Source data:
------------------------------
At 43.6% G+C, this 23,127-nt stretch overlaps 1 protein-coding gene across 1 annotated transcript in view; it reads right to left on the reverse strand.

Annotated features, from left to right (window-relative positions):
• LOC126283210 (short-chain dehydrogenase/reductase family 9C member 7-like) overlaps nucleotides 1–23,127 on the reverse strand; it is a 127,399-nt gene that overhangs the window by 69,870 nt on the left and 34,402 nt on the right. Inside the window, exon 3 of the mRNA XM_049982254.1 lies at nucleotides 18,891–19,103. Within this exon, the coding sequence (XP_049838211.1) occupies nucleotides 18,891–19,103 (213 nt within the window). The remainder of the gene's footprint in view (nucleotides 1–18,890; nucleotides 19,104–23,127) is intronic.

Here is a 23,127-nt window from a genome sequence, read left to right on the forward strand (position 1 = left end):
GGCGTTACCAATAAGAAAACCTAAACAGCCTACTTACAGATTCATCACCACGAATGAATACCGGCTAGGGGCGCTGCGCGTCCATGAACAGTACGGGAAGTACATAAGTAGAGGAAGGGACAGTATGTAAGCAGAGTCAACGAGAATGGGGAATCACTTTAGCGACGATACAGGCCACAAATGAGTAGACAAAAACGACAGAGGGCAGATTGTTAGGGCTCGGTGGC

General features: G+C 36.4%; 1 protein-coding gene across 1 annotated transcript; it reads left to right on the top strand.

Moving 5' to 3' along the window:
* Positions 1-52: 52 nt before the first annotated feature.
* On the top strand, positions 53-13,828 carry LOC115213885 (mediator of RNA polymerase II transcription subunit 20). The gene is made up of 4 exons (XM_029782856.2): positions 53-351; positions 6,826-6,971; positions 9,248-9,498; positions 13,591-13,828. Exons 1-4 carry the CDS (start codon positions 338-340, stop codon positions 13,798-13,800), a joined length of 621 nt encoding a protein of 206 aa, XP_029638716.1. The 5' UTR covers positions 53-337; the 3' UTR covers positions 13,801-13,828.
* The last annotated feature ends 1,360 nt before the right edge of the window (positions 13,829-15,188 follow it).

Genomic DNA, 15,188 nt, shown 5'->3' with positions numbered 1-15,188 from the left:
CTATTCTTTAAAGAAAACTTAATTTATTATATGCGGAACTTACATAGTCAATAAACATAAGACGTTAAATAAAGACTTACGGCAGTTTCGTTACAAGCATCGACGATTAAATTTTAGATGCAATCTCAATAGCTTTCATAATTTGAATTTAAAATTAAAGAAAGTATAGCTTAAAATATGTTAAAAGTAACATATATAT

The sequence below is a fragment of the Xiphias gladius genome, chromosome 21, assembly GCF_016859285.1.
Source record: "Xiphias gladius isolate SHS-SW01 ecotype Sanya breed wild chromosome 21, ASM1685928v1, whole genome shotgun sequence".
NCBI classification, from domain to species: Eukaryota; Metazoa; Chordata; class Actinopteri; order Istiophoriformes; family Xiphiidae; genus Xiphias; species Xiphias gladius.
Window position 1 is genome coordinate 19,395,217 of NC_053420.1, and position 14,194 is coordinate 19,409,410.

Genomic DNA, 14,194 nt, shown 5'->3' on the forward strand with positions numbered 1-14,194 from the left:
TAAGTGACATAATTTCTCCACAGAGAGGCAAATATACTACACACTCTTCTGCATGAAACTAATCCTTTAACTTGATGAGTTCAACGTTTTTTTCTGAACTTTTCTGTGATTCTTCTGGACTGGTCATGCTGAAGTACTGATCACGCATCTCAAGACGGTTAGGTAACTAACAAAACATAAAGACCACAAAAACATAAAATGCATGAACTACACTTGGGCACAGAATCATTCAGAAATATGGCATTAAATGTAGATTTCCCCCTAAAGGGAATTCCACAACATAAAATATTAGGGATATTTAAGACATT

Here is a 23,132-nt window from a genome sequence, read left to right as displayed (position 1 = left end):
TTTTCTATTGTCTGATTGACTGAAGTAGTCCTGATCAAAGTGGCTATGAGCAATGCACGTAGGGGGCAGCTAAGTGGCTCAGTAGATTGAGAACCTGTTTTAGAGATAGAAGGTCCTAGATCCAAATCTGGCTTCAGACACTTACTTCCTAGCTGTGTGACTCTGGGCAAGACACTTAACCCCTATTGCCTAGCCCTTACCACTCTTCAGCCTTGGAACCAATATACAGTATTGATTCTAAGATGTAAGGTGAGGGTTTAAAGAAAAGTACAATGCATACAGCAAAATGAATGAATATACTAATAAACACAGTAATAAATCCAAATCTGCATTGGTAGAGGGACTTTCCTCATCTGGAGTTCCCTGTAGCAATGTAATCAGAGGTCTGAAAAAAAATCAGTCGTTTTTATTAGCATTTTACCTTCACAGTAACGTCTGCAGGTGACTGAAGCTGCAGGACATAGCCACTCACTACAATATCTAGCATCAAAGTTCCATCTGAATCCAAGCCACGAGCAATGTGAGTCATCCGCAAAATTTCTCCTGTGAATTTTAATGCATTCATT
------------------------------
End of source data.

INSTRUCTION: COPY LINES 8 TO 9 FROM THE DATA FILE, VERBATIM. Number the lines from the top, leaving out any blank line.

* Positions 1-52: 52 nt before the first annotated feature.
* On the top strand, positions 53-13,828 carry LOC115213885 (mediator of RNA polymerase II transcription subunit 20). The gene is made up of 4 exons (XM_029782856.2): positions 53-351; positions 6,826-6,971; positions 9,248-9,498; positions 13,591-13,828. Exons 1-4 carry the CDS (start codon positions 338-340, stop codon positions 13,798-13,800), a joined length of 621 nt encoding a protein of 206 aa, XP_029638716.1. The 5' UTR covers positions 53-337; the 3' UTR covers positions 13,801-13,828.